DL Optional Modules
Distance learning students take one option module in each of their subsequent semesters. The optional modules currently offered are as follows, though please note that some modules may not be available each semester. New modules may also be introduced. Students may also complete one further core module but as an optional module.
- American Interventionism since the end of the Cold War
- Democracy and Legitimacy in the European Union
- Diplomatic Systems
- EU Enlargement and Democratic Consolidation in Post-Communist Europe
- Euroscepticism (subject to approval to be available from 2014)
- Governance and Corruption
- Human Rights, Ethics and War in the Post Cold War Order
- Intelligence and Security
- South African Foreign Policy
This module will consider the utility of intervention - military and non-military - for the United States in the modern, post-Cold War era. Is U.S. interventionism reactive or the product of a coordinated world view? Is the U.S. better understood as a conservative, isolationist power or as a liberal, activist power? The impact of 9/11 on U.S. foreign policy is a central concern of the module. Several cases studies of American intervention – from Somalia and Haiti to Afghanistan and Iraq, and the competing interpretations of these actions – form the basis for discussion and research.
Democracy and Legitimacy in the European Union
Democracy and legitimacy are both central concepts to discussions about the future of the European Union (EU). This module is therefore designed to help you develop an understanding of how the EU performs as a political system and to evaluate critically the democratic and administrative deficits in the EU. You will consider the main institutions of the EU, the sources of the EU’s legitimacy and questions of public opinion and institutional design.
The general aims of this module are to examine (a) the conditions in which diplomacy is stimulated, (b) the nature of the different diplomatic systems that arise as a result of variations in these conditions, and (c) how the effectiveness of a diplomatic system is best judged. It then proceeds by looking first at diplomacy operation in various historical and contemporary case studies. Including the 'French system' of diplomacy, that is, the diplomatic system of Europe from the seventeenth century until the First World War, as well as a detailed examination of the Anglo-American system of Diplomacy.
The module examines the interplay of domestic and international factors in determining the effects of regime transition and the success of democratisation in post-communist Europe. It focuses in particular on the influence of the EU, and the transformation of the 10 Central and East European states which have already become members (Bulgaria, the Czech Republic, Estonia, Hungary, Latvia, Lithuania, Poland, Romania, Slovakia and Slovenia), while also looking at potential members in the Western Balkans, the European Neighbourhood Policy and relations with Russia. It considers both the common and the individual political problems facing the states of Central and Eastern Europe, and investigates the challenges posed by the attempt to integrate them into an undivided Europe. The approach is comparative, and should also prove useful in studying the consolidation of democracy in other parts of the globe.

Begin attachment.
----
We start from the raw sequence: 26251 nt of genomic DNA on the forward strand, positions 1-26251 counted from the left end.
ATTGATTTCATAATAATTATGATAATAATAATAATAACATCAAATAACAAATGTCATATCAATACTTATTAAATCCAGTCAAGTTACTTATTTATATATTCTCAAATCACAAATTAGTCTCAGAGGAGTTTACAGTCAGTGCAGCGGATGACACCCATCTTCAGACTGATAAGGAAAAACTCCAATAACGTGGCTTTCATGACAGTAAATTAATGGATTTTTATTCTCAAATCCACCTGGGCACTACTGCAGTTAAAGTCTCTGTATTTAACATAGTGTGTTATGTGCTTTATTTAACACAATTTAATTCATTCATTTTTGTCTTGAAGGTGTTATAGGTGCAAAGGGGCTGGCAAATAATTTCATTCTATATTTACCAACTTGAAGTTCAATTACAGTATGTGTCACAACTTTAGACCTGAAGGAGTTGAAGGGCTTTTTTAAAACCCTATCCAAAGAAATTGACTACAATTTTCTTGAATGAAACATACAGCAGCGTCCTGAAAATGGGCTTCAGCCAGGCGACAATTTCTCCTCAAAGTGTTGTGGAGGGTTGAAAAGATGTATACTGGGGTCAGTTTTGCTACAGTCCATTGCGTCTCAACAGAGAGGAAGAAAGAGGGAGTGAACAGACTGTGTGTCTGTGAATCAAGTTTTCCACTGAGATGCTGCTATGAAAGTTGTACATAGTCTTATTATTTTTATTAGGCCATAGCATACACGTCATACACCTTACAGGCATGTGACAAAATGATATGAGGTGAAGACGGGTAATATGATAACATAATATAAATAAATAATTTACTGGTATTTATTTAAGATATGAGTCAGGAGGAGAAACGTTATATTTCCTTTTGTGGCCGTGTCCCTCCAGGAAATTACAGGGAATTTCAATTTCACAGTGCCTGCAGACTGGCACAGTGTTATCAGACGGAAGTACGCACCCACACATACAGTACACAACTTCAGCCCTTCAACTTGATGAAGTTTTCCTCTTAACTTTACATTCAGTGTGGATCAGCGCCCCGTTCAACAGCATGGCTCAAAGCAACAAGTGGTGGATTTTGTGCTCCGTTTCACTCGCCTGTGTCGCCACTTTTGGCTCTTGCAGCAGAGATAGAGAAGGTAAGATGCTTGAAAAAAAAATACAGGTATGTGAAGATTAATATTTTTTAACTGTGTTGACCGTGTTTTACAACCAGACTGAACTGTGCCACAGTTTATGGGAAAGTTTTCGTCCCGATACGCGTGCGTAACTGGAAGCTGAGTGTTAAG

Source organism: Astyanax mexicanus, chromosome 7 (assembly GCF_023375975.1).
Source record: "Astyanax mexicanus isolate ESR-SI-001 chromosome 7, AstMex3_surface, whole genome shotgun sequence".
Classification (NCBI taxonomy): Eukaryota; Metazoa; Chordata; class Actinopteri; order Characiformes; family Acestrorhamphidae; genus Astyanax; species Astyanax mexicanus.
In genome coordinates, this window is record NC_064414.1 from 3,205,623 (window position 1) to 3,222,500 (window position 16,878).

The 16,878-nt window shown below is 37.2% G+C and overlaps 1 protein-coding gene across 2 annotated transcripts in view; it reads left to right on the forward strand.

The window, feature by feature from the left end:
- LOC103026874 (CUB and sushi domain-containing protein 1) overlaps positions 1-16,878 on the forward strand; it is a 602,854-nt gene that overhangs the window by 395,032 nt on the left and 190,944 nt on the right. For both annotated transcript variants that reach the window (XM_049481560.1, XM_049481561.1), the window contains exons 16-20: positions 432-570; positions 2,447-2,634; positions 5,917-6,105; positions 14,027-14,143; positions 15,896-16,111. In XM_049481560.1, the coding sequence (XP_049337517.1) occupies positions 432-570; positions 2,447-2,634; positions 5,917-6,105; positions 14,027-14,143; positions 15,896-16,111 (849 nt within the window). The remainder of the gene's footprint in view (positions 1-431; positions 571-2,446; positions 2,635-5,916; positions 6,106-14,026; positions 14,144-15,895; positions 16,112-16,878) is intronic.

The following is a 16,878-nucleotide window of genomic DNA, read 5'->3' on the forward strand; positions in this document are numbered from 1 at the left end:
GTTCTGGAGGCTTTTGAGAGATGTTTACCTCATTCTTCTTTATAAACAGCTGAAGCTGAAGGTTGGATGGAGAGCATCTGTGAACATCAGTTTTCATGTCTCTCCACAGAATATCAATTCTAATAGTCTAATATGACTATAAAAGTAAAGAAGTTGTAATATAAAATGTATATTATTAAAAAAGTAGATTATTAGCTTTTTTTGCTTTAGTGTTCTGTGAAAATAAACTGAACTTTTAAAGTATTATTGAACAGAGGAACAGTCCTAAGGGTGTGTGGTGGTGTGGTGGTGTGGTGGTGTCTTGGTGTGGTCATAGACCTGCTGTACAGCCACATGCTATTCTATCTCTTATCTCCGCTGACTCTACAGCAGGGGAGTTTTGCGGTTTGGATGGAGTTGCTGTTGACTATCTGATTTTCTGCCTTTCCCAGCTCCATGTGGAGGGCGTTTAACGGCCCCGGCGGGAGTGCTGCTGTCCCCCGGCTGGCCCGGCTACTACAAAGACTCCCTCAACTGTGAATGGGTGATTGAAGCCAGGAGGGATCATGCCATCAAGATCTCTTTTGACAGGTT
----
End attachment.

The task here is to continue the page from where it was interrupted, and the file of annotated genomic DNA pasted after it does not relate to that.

A module outline of this module is currently being developed. The learning objectives of the module will be as follows:
- demonstrate an understanding of definitions and typologies of Euroscepticism
- apply the above to the strategies of political parties and public opinion
- offer examples from case studies of individual member states, and assess their relevance for decision-making processes in the politics of the EU
- demonstrate that they have developed their essay writing skills and presentation skills via the distance learning format
The overall intellectual aims of the module are to arm students with the analytical tools to conceptualise different types of political corruption; introduce students to some of the methods used to measure corruption across time and space; analyse the cultural and socio-economic contexts that prompt the emergence of different types of corrupt activity; assess the effectiveness of anti-corruption strategies that are propagated by international organisations and national governments; and to analyse corrupt behaviour across developed and developing countries.